Grace Rosher was born circa 1889 and died in 1980. It can be noted from the photograph which heads this article that Rosher’s method is different from that of Stainton Moses, Geraldine Cummings and William Stead, as referenced above. The pen was clearly only balanced on the medium's hands rather than held, which suggests that the actual writing did not come through the medium's hand as such, i.e. automatic or passive writing, more possibly on the side of psychography and independent/direct control.
Her psychic potential, as noted in her own words, came to the forefront with the death of her fiancé, Gordon E. Burdick, who in 1956 was serving in the Canadian Navy at Vancouver; a week before he was due to sail to London he died.
Rosher notes on page 1 of “Beyond the Horizon”:
It was half past three on a September afternoon in 1957. I was sitting at my table engaged in writing letters. I had just finished one and had addressed the envelope and
was debating in my mind whether there would be time to begin another before a visitor I was expecting to tea was due to arrive.
My hand still holding my pen was resting on the writing pad whilst I was trying to decide this question, when I heard the words “Leave your hand there and see what happens,” as distinctly as though spoken. I conclude now that I must have heard them clairaudiently. My instant mental reaction was ‘Why nothing is likely to happen,’ but to my utter astonishment the pen started to move without any effort on my part. As I watched fascinated I concluded that some sort of electric force in myself must be causing the pen to move; but out of the erratic line creeping across the page words began to form, and the message “With love from Gordon,” slowly appeared.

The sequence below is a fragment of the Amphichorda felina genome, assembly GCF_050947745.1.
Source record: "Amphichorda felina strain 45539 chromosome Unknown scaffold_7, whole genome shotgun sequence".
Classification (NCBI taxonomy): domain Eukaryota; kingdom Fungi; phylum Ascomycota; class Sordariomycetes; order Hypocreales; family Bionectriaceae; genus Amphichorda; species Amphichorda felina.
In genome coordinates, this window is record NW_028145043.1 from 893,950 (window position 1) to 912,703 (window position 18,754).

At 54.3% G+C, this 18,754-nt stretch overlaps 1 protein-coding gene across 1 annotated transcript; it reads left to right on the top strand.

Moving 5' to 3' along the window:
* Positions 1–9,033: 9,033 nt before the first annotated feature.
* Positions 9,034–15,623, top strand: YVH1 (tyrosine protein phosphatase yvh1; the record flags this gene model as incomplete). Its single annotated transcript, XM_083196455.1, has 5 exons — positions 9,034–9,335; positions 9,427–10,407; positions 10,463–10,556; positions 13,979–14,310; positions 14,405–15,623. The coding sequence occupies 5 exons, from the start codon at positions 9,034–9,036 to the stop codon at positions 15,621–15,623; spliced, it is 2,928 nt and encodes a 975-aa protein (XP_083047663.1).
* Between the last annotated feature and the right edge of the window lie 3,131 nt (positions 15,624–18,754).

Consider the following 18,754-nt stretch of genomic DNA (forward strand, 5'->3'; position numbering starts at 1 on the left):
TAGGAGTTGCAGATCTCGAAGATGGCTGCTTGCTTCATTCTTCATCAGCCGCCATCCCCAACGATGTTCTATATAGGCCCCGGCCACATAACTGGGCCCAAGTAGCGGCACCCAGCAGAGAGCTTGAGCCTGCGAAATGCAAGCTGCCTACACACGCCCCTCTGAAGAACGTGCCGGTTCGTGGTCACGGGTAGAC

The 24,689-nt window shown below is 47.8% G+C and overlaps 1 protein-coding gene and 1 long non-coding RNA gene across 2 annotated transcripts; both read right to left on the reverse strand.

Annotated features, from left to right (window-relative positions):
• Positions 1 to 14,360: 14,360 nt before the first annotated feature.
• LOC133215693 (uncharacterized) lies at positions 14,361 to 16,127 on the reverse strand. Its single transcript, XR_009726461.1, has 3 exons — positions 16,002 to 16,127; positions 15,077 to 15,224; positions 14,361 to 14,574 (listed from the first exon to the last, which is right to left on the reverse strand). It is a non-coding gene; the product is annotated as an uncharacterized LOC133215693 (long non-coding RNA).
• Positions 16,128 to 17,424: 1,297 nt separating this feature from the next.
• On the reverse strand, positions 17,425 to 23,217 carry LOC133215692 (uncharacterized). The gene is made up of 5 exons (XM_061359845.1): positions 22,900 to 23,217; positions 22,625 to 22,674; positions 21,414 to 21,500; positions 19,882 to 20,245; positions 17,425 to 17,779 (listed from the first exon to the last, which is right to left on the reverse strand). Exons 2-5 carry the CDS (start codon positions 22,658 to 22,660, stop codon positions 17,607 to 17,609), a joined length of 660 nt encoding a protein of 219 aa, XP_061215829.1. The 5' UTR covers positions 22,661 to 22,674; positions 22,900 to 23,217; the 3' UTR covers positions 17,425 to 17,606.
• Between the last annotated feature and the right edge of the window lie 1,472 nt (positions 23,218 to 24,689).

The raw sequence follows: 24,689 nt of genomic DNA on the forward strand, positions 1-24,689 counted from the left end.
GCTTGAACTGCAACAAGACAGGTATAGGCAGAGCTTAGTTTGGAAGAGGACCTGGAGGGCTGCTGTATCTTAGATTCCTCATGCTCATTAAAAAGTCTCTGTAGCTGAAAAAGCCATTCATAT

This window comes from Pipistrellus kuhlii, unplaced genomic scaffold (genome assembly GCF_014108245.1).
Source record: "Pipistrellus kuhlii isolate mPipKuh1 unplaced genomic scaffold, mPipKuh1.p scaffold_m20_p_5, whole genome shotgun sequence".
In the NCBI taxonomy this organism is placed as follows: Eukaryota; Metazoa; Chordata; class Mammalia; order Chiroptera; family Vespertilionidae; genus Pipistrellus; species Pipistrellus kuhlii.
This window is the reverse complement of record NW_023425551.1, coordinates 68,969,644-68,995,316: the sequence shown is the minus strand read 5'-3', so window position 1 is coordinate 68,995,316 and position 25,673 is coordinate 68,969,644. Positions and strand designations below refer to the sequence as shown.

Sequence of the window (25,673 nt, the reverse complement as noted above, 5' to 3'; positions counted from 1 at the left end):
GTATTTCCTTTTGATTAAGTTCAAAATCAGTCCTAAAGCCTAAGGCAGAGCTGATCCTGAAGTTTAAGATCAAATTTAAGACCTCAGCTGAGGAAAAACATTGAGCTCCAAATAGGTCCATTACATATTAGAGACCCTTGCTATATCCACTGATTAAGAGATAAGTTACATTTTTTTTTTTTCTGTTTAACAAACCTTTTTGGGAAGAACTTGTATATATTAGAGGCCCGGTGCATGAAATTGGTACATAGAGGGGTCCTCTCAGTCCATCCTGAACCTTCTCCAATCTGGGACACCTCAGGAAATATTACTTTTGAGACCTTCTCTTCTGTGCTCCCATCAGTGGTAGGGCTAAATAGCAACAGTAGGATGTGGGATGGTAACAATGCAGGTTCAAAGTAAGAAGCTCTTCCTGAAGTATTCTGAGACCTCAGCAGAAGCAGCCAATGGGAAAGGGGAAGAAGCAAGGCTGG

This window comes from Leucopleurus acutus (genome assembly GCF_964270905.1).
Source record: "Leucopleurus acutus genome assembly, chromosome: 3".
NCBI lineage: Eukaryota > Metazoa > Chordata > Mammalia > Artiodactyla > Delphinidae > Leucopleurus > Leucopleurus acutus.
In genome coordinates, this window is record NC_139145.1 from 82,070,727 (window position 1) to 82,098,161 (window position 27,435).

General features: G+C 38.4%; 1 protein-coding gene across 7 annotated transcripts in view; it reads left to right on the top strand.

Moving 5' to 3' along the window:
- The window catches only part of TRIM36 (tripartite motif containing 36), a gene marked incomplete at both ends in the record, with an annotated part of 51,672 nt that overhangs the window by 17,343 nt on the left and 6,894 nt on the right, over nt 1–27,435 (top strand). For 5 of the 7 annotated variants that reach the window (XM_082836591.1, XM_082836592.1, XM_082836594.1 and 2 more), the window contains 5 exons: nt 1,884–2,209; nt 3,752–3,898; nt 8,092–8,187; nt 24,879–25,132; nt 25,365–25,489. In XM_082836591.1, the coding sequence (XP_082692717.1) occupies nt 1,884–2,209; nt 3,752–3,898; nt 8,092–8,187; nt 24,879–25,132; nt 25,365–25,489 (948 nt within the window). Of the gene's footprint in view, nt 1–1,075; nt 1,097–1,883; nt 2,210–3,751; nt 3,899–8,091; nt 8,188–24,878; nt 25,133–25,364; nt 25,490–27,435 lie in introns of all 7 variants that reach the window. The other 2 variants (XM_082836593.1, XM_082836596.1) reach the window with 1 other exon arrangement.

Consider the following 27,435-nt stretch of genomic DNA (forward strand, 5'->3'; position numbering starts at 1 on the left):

The sentence was repeated, then my name and a term of endearment, followed by the words “write often.” The words were all joined together, and the writing which was very small, was shaky and uncertain. Very puzzled, I mentally said “Who is doing this, is it you or me?” Immediately the pen moved and wrote “I am, it is me, Gordon,
Gordon.” The name repeated as though anxious to convince me. Then followed a very personal and precious message.
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